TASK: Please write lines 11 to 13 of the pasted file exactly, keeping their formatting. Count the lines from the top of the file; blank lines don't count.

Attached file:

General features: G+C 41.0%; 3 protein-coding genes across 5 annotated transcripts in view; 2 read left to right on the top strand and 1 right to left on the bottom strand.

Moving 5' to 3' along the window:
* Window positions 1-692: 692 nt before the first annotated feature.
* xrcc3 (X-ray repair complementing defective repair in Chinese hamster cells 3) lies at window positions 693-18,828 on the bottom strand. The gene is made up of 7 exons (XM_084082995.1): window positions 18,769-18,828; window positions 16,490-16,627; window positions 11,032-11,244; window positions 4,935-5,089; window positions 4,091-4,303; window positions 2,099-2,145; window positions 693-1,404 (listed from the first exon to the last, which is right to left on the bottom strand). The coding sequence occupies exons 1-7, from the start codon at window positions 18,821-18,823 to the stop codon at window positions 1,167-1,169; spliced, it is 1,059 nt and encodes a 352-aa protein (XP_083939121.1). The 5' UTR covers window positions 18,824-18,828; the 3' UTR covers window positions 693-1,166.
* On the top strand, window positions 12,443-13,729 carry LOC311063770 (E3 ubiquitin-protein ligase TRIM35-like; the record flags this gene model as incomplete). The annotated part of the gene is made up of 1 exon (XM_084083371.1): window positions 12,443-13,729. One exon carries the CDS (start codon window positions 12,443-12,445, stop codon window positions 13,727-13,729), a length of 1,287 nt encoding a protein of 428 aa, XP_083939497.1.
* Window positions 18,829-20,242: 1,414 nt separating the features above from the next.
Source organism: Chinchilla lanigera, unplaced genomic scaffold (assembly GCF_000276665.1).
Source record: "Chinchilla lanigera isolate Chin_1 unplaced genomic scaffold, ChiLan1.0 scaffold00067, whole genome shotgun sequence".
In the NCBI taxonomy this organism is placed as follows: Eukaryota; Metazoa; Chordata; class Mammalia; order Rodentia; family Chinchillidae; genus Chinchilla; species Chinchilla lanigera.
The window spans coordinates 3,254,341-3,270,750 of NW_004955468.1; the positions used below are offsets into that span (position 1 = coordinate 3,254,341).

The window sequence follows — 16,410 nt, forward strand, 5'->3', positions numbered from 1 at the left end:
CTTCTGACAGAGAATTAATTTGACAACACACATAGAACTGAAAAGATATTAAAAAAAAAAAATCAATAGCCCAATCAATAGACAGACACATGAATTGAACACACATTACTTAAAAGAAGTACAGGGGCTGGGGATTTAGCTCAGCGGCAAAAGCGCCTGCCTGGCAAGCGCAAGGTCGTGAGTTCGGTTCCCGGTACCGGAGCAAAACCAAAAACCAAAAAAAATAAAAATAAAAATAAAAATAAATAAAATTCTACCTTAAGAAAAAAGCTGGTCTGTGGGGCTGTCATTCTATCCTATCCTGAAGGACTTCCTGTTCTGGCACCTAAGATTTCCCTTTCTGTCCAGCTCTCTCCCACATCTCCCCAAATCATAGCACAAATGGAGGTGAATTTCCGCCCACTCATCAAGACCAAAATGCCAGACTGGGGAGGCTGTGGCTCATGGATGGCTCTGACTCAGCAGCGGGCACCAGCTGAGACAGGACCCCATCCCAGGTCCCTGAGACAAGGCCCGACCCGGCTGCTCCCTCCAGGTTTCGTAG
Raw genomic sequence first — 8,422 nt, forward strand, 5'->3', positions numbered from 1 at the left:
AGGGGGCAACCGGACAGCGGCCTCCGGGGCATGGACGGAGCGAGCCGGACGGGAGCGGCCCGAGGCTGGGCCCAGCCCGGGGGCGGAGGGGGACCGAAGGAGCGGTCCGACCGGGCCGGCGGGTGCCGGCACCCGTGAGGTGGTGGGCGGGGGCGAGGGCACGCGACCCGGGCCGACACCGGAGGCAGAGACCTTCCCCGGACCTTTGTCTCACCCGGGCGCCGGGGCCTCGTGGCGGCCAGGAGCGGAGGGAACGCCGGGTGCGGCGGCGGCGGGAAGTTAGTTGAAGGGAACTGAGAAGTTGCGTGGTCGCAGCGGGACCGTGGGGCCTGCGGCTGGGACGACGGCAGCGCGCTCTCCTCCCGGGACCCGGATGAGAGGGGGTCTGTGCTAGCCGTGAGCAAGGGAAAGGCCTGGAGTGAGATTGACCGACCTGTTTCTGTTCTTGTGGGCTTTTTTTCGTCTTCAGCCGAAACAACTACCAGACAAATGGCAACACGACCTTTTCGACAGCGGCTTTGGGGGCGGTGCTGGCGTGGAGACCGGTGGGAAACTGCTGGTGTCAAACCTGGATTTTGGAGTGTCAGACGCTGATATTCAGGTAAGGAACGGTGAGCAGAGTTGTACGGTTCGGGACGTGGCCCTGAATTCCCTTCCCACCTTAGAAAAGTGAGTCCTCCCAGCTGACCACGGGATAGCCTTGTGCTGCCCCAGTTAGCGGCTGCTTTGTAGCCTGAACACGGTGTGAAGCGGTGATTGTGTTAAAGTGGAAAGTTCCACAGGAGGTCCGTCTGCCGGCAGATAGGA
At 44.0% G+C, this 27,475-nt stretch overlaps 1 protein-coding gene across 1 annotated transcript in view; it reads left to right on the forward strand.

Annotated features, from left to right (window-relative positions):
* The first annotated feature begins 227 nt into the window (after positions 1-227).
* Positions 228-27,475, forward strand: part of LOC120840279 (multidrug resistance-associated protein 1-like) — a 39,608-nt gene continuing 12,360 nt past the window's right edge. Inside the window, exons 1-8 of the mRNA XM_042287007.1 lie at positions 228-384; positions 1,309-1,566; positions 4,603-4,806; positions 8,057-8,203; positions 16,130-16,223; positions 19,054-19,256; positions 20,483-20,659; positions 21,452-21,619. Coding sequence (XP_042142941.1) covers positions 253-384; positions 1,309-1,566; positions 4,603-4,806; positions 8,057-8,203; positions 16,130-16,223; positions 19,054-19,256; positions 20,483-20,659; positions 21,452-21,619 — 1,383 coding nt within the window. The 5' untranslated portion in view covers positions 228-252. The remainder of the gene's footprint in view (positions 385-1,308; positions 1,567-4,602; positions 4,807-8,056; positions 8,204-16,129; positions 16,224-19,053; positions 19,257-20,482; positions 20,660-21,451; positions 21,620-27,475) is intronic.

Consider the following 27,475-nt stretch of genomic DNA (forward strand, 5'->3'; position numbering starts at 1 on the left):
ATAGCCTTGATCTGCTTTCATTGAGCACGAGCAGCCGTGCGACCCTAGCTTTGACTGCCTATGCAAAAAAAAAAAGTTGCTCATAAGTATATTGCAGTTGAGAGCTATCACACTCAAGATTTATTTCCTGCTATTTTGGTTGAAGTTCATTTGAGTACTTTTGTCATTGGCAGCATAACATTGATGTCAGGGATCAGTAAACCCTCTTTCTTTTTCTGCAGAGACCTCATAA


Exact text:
The window sequence follows — 16,410 nt, forward strand, 5'->3', positions numbered from 1 at the left end:
CTTCTGACAGAGAATTAATTTGACAACACACATAGAACTGAAAAGATATTAAAAAAAAAAAATCAATAGCCCAATCAATAGACAGACACATGAATTGAACACACATTACTTAAAAGAAGTACAGGGGCTGGGGATTTAGCTCAGCGGCAAAAGCGCCTGCCTGGCAAGCGCAAGGTCGTGAGTTCGGTTCCCGGTACCGGAGCAAAACCAAAAACCAAAAAAAATAAAAATAAAAATAAAAATAAATAAAATTCTACCTTAAGAAAAAAGCTGGTCTGTGGGGCTGTCATTCTATCCTATCCTGAAGGACTTCCTGTTCTGGCACCTAAGATTTCCCTTTCTGTCCAGCTCTCTCCCACATCTCCCCAAATCATAGCACAAATGGAGGTGAATTTCCGCCCACTCATCAAGACCAAAATGCCAGACTGGGGAGGCTGTGGCTCATGGATGGCTCTGACTCAGCAGCGGGCACCAGCTGAGACAGGACCCCATCCCAGGTCCCTGAGACAAGGCCCGACCCGGCTGCTCCCTCCAGGTTTCGTAG
Raw genomic sequence first — 8,422 nt, forward strand, 5'->3', positions numbered from 1 at the left: